The bitcoin launched an impressive offensive just after the first two weeks in March. The cryptocoin has risen by no less than 75% in just over a month and a half.
The bitcoin – like other cryptocoins – is an anomaly in the currency world. As opposed to conventional currencies, cryptocurrencies are not issued by a country as legal tender. There is no central bank trying to get or keep inflation at about 2%. According to economists, a monetary devaluation around that level is sufficient to ensure that people prefer to spend money rather than hoard it, without their purchasing power being diminished at an accelerated pace. A mechanism like this simply does not apply to the bitcoin. Due to the enormous rise in the price of the coin, the owners of these coins had every reason to refrain from spending them.
A $90 million pizza
In fact: anyone who ever made use of the possibilities – albeit limited – of effecting payment in bitcoins is not very smart in hindsight. The best example to illustrate this is the pizza delivery boy. On 22 May 2010, the American computer programmer Laszlo Hanyecz bought two large pizzas from a well-known chain. The 10,000 bitcoins he used to pay for them were worth about $30 at the time. It is to be hoped that Hanyecz truly enjoyed his pizzas, because at the current rate that he would have paid almost $90 million for them!
Another difference with conventional currencies is that the trading volume of the bitcoin is a great deal lower and less transparent. According to the Bank of International Settlements (BIS), approximately $6.6 trillion is traded on the global currency market on a normal trading day. That’s more than twenty times the combined value of all cryptocoins in the world – and infinitely more than the trading volume of bitcoin & Co. Actually, that’s a good thing. The Digiconomist trend platform calculated that the computing power for executing a bitcoin transaction is equal to about 700 kWh of energy. In comparison: this is enough to sustain an average household for quite a few weeks.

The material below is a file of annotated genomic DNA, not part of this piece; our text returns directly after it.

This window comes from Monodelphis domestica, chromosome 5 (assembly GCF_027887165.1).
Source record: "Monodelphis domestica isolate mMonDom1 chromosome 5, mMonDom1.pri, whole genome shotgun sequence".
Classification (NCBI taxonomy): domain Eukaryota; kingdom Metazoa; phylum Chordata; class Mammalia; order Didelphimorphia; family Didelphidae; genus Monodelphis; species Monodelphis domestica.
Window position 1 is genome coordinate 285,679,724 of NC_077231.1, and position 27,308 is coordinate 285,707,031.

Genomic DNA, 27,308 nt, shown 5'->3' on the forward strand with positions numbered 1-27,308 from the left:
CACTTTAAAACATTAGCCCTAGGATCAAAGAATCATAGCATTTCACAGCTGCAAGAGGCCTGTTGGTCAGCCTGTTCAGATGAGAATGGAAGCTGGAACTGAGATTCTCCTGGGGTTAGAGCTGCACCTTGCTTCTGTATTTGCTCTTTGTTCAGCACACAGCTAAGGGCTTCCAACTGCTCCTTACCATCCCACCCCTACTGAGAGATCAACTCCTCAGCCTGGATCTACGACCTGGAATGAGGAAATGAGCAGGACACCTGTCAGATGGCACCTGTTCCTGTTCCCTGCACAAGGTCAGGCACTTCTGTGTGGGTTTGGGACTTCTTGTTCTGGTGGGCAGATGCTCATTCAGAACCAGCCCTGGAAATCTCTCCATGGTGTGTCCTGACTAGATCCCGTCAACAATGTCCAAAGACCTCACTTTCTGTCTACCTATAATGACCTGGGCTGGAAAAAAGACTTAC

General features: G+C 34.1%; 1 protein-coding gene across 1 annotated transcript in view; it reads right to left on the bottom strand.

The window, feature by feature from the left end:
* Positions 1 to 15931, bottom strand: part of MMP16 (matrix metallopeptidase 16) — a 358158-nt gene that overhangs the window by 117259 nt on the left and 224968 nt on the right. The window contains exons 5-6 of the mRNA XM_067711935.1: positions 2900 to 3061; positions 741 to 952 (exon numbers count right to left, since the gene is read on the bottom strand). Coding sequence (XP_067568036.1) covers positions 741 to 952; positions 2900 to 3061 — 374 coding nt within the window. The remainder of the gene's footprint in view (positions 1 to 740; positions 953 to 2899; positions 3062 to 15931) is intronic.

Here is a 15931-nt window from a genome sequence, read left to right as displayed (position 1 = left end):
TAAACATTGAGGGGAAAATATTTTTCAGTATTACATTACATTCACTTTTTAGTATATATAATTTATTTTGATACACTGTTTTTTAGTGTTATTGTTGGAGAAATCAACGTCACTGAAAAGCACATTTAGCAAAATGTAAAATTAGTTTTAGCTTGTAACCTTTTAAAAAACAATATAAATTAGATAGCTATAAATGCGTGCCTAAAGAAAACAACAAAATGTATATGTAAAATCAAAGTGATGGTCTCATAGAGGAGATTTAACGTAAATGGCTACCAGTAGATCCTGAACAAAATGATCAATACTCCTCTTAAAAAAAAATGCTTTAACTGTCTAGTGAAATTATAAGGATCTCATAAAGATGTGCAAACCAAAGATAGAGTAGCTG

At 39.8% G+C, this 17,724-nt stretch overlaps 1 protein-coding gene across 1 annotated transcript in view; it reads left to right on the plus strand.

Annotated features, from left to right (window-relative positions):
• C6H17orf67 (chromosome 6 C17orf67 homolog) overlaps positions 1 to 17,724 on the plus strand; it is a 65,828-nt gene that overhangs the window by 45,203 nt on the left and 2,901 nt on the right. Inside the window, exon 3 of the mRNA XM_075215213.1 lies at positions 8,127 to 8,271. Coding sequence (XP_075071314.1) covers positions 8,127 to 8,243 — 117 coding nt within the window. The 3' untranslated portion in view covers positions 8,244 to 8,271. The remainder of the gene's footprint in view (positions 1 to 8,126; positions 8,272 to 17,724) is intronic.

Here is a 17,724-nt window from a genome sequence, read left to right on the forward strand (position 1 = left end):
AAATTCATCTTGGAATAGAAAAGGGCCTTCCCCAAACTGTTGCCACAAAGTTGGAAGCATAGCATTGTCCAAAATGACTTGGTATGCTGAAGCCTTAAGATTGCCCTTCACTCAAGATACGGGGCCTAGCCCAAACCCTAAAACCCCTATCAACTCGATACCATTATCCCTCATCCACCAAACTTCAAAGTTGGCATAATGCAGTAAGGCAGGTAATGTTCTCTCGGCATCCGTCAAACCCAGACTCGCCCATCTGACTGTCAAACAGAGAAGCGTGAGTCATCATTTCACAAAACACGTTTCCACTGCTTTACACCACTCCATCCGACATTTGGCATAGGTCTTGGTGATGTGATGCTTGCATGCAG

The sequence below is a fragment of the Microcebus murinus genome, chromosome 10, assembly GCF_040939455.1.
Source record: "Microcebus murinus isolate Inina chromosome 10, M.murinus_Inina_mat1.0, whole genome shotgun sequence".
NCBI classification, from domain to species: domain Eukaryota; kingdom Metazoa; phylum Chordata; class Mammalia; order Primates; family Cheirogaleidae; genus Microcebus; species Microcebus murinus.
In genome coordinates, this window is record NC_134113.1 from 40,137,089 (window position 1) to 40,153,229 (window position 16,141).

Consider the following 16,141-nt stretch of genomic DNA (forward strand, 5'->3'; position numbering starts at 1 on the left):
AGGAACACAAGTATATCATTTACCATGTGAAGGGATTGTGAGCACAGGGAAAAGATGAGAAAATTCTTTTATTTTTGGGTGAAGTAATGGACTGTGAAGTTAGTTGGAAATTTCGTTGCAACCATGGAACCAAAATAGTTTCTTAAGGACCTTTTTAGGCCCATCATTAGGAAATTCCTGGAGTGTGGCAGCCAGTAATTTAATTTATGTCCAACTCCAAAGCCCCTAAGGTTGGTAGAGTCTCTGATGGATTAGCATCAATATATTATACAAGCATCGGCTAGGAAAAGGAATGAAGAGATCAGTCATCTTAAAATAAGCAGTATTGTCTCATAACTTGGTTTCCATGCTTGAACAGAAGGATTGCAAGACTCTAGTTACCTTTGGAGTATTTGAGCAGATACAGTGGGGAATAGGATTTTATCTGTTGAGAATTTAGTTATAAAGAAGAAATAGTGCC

Splitting up and trading
According to some calculations, energy consumption in the bitcoin trade is largely equal to that of the whole of Switzerland. This is because every transaction is recorded on numerous computers in what is called a blockchain. This technology makes it possible to store all kinds of trading information in a reliable manner that is not susceptible to fraud. Blockchain technology can be applied to split up all kinds of securities certificates into smaller pieces (tokenization) and subsequently trade them. It is possible that in the future, large real estate properties or companies will prefer to use this method to raise money from investors instead of going public.
Plaything of sentiment
Due to the absence of global transaction flows and the influence of central banks with their inflation policies, the bitcoin is mainly a plaything of market sentiment. You won’t catch me forecasting the value of bitcoins. However, I would dare to make a forecast for blockchain technology and tokenization. If you succeed in reducing the high energy consumption of these transactions, you can be assured of hearing about many new applications for this in the next few years.
Joost Derks is a currency specialist at iBanFirst. He has over twenty years of experience in the forex world. This column reflects his personal opinion and is not intended as professional investment advice.